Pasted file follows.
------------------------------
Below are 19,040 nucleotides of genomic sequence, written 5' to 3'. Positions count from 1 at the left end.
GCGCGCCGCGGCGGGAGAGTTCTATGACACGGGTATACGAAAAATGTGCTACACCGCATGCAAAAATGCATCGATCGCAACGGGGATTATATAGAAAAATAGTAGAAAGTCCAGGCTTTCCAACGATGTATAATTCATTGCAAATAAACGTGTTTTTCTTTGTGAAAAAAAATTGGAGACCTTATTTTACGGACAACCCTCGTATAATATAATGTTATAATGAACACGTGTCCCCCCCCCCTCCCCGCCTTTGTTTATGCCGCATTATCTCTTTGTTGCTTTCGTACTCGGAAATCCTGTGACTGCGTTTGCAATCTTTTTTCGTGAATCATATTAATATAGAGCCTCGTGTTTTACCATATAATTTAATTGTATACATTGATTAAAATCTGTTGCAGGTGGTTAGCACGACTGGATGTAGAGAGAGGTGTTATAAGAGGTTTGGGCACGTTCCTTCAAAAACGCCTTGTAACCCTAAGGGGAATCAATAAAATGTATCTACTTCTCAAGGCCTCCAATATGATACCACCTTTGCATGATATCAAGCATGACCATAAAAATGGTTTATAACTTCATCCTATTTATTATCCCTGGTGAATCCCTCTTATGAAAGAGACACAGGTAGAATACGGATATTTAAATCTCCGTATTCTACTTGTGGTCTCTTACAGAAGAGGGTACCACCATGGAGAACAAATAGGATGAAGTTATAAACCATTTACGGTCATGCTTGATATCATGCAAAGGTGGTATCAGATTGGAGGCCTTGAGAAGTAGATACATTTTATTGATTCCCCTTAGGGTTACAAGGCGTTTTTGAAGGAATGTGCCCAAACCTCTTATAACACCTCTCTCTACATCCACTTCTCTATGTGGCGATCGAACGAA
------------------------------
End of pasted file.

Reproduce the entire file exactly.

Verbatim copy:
Below are 19,040 nucleotides of genomic sequence, written 5' to 3'. Positions count from 1 at the left end.
GCGCGCCGCGGCGGGAGAGTTCTATGACACGGGTATACGAAAAATGTGCTACACCGCATGCAAAAATGCATCGATCGCAACGGGGATTATATAGAAAAATAGTAGAAAGTCCAGGCTTTCCAACGATGTATAATTCATTGCAAATAAACGTGTTTTTCTTTGTGAAAAAAAATTGGAGACCTTATTTTACGGACAACCCTCGTATAATATAATGTTATAATGAACACGTGTCCCCCCCCCCTCCCCGCCTTTGTTTATGCCGCATTATCTCTTTGTTGCTTTCGTACTCGGAAATCCTGTGACTGCGTTTGCAATCTTTTTTCGTGAATCATATTAATATAGAGCCTCGTGTTTTACCATATAATTTAATTGTATACATTGATTAAAATCTGTTGCAGGTGGTTAGCACGACTGGATGTAGAGAGAGGTGTTATAAGAGGTTTGGGCACGTTCCTTCAAAAACGCCTTGTAACCCTAAGGGGAATCAATAAAATGTATCTACTTCTCAAGGCCTCCAATATGATACCACCTTTGCATGATATCAAGCATGACCATAAAAATGGTTTATAACTTCATCCTATTTATTATCCCTGGTGAATCCCTCTTATGAAAGAGACACAGGTAGAATACGGATATTTAAATCTCCGTATTCTACTTGTGGTCTCTTACAGAAGAGGGTACCACCATGGAGAACAAATAGGATGAAGTTATAAACCATTTACGGTCATGCTTGATATCATGCAAAGGTGGTATCAGATTGGAGGCCTTGAGAAGTAGATACATTTTATTGATTCCCCTTAGGGTTACAAGGCGTTTTTGAAGGAATGTGCCCAAACCTCTTATAACACCTCTCTCTACATCCACTTCTCTATGTGGCGATCGAACGAA